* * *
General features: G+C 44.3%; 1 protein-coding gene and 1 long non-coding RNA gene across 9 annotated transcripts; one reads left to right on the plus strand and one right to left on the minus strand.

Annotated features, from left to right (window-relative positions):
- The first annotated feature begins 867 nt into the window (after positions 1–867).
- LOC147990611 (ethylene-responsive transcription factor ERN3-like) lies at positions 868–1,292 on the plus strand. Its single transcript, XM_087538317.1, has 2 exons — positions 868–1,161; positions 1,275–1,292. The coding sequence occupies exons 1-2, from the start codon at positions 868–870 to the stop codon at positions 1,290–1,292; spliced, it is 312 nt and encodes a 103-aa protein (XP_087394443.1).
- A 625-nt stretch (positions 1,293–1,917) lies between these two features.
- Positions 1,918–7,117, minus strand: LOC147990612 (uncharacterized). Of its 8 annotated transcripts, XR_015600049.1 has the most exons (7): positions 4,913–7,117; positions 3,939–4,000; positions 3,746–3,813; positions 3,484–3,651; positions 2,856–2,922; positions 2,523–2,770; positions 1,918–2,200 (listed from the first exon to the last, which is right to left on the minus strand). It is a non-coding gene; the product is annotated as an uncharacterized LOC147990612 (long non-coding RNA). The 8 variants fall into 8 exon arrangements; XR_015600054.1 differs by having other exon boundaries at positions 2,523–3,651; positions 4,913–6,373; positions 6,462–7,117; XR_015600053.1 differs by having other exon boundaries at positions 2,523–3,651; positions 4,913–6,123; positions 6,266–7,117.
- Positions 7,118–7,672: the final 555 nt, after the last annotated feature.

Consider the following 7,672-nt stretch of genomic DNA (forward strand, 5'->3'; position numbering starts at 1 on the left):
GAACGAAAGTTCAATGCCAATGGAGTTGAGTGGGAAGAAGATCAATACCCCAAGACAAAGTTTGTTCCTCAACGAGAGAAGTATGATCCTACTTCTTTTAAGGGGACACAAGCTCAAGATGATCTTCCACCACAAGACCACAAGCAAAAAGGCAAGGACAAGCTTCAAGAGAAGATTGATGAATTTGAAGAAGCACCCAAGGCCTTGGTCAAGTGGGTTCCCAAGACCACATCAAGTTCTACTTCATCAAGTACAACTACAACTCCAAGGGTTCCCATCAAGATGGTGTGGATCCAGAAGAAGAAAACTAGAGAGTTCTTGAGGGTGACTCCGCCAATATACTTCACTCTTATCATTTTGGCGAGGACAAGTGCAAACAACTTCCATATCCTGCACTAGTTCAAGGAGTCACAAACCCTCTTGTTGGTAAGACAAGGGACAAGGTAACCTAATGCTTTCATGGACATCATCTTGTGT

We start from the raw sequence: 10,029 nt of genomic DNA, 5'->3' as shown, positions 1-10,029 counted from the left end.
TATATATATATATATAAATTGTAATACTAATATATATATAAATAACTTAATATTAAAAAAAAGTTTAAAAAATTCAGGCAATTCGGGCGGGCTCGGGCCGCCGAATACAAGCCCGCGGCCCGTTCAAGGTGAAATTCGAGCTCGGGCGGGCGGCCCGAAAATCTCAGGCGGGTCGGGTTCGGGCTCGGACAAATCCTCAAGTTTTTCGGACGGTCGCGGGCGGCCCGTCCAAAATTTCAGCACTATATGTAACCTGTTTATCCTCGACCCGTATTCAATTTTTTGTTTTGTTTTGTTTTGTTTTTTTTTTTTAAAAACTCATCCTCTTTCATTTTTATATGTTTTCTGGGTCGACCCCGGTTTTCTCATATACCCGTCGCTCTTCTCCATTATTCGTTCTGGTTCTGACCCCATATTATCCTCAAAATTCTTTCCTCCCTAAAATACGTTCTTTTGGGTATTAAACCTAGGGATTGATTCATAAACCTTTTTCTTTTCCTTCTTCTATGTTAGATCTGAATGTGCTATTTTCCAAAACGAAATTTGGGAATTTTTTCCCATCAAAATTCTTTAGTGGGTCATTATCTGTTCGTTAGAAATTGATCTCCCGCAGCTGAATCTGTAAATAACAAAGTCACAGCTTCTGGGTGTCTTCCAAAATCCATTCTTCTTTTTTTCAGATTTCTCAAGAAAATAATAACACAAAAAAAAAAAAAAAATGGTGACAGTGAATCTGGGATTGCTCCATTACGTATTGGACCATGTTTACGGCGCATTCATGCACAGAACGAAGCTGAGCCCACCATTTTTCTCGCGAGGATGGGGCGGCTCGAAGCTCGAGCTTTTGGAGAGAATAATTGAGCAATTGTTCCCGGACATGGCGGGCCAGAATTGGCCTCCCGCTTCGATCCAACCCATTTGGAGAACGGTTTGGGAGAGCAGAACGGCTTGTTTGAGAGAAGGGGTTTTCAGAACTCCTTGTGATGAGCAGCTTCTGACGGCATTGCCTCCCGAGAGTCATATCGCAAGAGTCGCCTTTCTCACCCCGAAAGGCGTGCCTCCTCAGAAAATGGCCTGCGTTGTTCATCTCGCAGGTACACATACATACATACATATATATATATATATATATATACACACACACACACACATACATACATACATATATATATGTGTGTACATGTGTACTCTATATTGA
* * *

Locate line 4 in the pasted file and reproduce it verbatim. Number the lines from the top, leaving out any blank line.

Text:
- LOC147990611 (ethylene-responsive transcription factor ERN3-like) lies at positions 868–1,292 on the plus strand. Its single transcript, XM_087538317.1, has 2 exons — positions 868–1,161; positions 1,275–1,292. The coding sequence occupies exons 1-2, from the start codon at positions 868–870 to the stop codon at positions 1,290–1,292; spliced, it is 312 nt and encodes a 103-aa protein (XP_087394443.1).